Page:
The Google Pixel Tablet is meant to be used for video chat. Google Meet includes some features like continuous framing and 360-degree background. The continuous framing feature recognizes your face and allows you to walk around the room a bit without losing focus. The 360-degree background feature makes it appear that you are in a 3D environment that adapts to your position and movement — and it works surprisingly well. It’d be great if it also worked outside of Google Meet.
Both the front and back-facing cameras on the Google Pixel Tablet work pretty great for video chat, regardless of the app that’s being used to do the chatting. The front and back-facing cameras on this device have nearly identical photo capabilities as well.
Both 8MP cameras have f/2.0 aperture, 2.51mm focal length, and a 3.67 x 2.76 mm sensor. The big difference is that the back-facing camera has a 5x zoom while the front-facing camera has a 3x zoom.
As you’ll see above, the cameras on this device are capable of some acceptable still photos. They’re by no means perfect, but they’re certainly better than one might expect from a single 8MP camera with no flash and no focus assistance (and so forth).
The Pixel Tablet is sold with a charging dock that makes charging ever-so-slightly simpler than plugging in a cord. It’s difficult to imagine running out of battery during the day since it feels so natural to return the tablet to its dock whenever it’s not being used. It also feels natural to use this device while it’s docked — you might get this tablet and never even use it like you would any other tablet you’ve already owned.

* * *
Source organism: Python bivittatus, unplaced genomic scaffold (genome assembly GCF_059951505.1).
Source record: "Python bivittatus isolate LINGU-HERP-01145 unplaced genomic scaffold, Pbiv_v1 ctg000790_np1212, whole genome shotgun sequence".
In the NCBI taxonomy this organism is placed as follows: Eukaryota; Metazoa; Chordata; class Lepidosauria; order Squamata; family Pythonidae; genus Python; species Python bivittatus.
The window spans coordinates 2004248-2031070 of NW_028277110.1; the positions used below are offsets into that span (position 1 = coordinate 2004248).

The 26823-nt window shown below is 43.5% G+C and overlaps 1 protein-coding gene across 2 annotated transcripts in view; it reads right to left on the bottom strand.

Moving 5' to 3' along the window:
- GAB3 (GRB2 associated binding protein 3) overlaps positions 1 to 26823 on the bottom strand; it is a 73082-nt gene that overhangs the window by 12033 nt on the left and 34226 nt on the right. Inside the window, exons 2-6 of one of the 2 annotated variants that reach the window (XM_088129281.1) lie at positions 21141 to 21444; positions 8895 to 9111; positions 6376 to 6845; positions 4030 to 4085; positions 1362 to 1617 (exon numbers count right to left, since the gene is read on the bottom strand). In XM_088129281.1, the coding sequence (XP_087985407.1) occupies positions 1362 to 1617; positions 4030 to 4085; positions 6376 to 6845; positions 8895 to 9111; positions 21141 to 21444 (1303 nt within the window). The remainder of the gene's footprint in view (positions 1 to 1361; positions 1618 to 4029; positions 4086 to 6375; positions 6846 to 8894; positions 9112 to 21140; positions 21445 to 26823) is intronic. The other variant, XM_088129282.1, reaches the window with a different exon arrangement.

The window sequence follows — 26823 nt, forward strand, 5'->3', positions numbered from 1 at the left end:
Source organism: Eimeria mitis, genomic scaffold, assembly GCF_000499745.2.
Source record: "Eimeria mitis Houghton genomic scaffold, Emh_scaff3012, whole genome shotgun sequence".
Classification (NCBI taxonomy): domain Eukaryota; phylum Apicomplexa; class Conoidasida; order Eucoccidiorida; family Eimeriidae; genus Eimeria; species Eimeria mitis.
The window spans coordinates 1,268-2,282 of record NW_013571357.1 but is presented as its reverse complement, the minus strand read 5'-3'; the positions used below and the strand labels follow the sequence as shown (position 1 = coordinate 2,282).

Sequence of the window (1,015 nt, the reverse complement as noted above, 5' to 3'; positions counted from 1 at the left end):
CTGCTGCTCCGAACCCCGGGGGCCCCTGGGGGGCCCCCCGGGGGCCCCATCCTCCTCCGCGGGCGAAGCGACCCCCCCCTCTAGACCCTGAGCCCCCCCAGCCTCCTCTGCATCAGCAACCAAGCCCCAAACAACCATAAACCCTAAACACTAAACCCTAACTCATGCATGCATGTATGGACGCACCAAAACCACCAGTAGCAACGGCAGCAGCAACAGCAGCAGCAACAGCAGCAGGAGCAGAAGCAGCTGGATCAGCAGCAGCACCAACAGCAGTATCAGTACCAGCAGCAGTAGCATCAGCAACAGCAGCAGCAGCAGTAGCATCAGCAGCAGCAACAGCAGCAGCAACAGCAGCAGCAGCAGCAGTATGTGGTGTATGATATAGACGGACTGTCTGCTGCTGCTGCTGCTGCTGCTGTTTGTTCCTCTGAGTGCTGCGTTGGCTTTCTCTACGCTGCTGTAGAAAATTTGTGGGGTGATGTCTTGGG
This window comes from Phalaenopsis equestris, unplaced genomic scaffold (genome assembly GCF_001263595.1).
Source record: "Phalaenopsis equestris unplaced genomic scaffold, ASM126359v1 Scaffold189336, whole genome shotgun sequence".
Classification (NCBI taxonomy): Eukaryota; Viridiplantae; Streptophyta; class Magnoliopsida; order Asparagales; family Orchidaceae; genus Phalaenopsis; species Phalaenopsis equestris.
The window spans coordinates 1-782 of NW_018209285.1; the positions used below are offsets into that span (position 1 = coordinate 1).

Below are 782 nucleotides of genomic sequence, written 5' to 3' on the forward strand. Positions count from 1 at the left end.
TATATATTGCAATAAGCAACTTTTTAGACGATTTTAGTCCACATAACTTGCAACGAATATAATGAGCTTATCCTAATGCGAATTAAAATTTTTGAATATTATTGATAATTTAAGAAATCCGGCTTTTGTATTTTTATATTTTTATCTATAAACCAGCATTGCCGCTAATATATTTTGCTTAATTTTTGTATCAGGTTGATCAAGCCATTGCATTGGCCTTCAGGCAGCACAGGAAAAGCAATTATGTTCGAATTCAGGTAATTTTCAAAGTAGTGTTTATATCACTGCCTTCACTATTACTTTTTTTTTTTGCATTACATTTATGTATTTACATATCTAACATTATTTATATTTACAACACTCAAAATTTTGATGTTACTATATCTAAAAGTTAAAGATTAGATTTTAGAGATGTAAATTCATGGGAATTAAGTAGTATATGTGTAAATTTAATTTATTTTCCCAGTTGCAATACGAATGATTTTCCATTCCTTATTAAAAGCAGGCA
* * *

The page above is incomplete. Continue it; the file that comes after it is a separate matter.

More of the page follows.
However — leaving this device off the dock demonstrates the device’s extraordinary battery optimization abilities. In standby mode (powered on, off the dock, not in active use), the Google Pixel Tablet has lasted in excess of 5.5 days — with over half its battery capacity still full.
Average battery life while in non-stop use is closer to 10-12 hours. That’s off-dock, not plugged in with USB-C, with constant content streaming and/or gaming going on — this tablet can stand up to some serious on-screen action at full brightness, that’s for sure.
The Google Pixel Tablet is more expensive (approximately $500) than a new (10th generation) iPad (around $450). The Samsung Galaxy Tab S8 (with an 11-inch display) costs around $700. You get the Charging Speaker Dock with the Pixel Tablet, while neither the iPad nor the Samsung Tab includes a dock. Of course, both the Samsung Galaxy Tab S8 and the iPad (10th generation) are capable of outpacing the Pixel Tablet in terms of processing power (and display brightness and refresh rate, and so on). If you want power, go with Samsung or Apple. If you want a new experience, go with Google.
If you’re thinking about buying a new tablet in 2023, you could do a lot worse than the Google Pixel Tablet. If you’re not interested in trying something new — and just want a tablet — you’ll do well to seek out Samsung, Apple, or Lenovo. If you want the cheapest tablet you can buy — while still avoiding buying garbage — check out the Amazon Fire Max 11, even if you’re not buying one to play Roblox. If you’re already in the Pixel ecosystem and have been waiting for a tablet to replace your Nest Hub or Nest Hub Max, the Google Pixel Tablet is a great piece of hardware to roll with.
You can purchase the Google Pixel Tablet for approximately $500 from Google on Amazon now. It does not appear that the Charging Speaker Dock is available for purchase separately as yet.